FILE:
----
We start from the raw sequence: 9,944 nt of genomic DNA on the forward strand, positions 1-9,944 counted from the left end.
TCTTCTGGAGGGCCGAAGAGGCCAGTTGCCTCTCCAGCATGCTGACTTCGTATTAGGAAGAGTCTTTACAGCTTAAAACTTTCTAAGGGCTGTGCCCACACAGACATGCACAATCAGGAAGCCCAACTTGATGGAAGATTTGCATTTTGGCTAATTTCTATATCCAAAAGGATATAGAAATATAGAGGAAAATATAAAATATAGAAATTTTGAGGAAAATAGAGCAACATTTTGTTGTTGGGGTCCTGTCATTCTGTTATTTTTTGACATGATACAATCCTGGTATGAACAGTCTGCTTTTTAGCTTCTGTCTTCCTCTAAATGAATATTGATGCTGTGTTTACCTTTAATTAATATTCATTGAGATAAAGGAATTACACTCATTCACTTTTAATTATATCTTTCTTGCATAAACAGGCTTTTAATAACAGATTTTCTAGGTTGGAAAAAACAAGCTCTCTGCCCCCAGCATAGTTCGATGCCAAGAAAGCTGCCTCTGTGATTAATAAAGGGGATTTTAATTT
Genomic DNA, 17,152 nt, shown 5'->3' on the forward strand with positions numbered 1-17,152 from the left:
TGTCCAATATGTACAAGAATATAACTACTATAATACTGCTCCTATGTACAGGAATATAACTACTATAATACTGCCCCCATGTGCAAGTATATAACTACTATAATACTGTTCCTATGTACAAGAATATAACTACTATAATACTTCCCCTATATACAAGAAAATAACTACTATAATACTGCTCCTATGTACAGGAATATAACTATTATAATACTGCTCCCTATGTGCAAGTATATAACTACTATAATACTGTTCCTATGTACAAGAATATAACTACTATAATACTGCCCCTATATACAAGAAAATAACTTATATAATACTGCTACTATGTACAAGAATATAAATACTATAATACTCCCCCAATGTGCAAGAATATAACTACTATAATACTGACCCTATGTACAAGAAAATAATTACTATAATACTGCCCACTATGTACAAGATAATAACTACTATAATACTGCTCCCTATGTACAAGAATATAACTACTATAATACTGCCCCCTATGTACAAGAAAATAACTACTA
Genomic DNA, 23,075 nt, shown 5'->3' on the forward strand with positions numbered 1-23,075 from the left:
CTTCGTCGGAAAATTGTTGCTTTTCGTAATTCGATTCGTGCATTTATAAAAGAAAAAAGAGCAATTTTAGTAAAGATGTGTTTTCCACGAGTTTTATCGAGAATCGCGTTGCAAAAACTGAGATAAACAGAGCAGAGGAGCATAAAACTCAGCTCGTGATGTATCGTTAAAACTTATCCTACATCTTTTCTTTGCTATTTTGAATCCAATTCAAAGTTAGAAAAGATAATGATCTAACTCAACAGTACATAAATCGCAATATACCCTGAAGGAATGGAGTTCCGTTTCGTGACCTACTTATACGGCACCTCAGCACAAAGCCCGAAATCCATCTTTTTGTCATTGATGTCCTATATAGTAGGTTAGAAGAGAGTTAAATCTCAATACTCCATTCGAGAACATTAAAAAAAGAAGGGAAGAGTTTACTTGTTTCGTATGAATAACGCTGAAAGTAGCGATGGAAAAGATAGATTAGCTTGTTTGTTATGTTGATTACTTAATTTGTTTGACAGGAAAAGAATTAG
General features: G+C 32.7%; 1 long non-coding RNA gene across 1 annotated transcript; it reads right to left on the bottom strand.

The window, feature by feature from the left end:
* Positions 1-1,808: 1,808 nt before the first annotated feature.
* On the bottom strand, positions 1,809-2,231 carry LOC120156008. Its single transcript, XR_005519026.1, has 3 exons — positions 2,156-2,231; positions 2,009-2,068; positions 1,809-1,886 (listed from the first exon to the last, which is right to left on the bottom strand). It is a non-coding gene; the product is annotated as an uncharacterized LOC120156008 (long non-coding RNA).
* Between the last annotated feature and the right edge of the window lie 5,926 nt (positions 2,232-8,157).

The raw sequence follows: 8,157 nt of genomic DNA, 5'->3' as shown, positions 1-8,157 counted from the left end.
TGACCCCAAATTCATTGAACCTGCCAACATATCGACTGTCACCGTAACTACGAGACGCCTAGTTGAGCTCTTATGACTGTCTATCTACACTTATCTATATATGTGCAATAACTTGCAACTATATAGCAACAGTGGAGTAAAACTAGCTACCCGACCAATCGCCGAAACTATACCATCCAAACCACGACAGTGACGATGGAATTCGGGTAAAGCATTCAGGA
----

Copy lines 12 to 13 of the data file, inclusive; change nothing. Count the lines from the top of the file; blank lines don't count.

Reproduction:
The raw sequence follows: 8,157 nt of genomic DNA, 5'->3' as shown, positions 1-8,157 counted from the left end.
TGACCCCAAATTCATTGAACCTGCCAACATATCGACTGTCACCGTAACTACGAGACGCCTAGTTGAGCTCTTATGACTGTCTATCTACACTTATCTATATATGTGCAATAACTTGCAACTATATAGCAACAGTGGAGTAAAACTAGCTACCCGACCAATCGCCGAAACTATACCATCCAAACCACGACAGTGACGATGGAATTCGGGTAAAGCATTCAGGA